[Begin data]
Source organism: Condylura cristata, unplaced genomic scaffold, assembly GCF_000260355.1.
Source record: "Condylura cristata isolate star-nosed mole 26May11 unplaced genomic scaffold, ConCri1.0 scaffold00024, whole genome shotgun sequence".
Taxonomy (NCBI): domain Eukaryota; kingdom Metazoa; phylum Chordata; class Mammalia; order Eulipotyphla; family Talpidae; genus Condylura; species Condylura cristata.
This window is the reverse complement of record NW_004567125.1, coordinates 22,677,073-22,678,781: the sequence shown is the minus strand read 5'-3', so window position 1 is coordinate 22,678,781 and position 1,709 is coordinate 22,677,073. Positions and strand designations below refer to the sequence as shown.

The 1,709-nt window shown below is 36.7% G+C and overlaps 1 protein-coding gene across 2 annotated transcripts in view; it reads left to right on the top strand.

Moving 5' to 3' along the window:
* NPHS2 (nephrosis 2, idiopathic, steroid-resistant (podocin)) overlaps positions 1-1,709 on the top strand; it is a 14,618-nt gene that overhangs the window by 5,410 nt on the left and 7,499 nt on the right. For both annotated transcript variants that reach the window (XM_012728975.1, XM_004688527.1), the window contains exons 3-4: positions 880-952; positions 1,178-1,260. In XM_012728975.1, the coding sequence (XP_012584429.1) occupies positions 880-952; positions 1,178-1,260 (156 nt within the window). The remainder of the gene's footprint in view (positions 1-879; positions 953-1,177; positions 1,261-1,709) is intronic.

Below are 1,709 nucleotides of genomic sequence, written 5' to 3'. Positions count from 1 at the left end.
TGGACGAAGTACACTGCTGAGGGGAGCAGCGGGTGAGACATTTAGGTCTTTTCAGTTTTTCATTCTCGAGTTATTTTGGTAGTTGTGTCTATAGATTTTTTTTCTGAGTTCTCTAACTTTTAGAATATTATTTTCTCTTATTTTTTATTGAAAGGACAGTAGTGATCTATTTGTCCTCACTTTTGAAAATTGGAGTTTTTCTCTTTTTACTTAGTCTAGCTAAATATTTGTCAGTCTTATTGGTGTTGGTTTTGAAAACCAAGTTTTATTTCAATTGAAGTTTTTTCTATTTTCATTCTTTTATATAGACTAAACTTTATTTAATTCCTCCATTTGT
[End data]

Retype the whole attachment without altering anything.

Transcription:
Source organism: Condylura cristata, unplaced genomic scaffold, assembly GCF_000260355.1.
Source record: "Condylura cristata isolate star-nosed mole 26May11 unplaced genomic scaffold, ConCri1.0 scaffold00024, whole genome shotgun sequence".
Taxonomy (NCBI): domain Eukaryota; kingdom Metazoa; phylum Chordata; class Mammalia; order Eulipotyphla; family Talpidae; genus Condylura; species Condylura cristata.
This window is the reverse complement of record NW_004567125.1, coordinates 22,677,073-22,678,781: the sequence shown is the minus strand read 5'-3', so window position 1 is coordinate 22,678,781 and position 1,709 is coordinate 22,677,073. Positions and strand designations below refer to the sequence as shown.

The 1,709-nt window shown below is 36.7% G+C and overlaps 1 protein-coding gene across 2 annotated transcripts in view; it reads left to right on the top strand.

Moving 5' to 3' along the window:
* NPHS2 (nephrosis 2, idiopathic, steroid-resistant (podocin)) overlaps positions 1-1,709 on the top strand; it is a 14,618-nt gene that overhangs the window by 5,410 nt on the left and 7,499 nt on the right. For both annotated transcript variants that reach the window (XM_012728975.1, XM_004688527.1), the window contains exons 3-4: positions 880-952; positions 1,178-1,260. In XM_012728975.1, the coding sequence (XP_012584429.1) occupies positions 880-952; positions 1,178-1,260 (156 nt within the window). The remainder of the gene's footprint in view (positions 1-879; positions 953-1,177; positions 1,261-1,709) is intronic.

Below are 1,709 nucleotides of genomic sequence, written 5' to 3'. Positions count from 1 at the left end.
TGGACGAAGTACACTGCTGAGGGGAGCAGCGGGTGAGACATTTAGGTCTTTTCAGTTTTTCATTCTCGAGTTATTTTGGTAGTTGTGTCTATAGATTTTTTTTCTGAGTTCTCTAACTTTTAGAATATTATTTTCTCTTATTTTTTATTGAAAGGACAGTAGTGATCTATTTGTCCTCACTTTTGAAAATTGGAGTTTTTCTCTTTTTACTTAGTCTAGCTAAATATTTGTCAGTCTTATTGGTGTTGGTTTTGAAAACCAAGTTTTATTTCAATTGAAGTTTTTTCTATTTTCATTCTTTTATATAGACTAAACTTTATTTAATTCCTCCATTTGT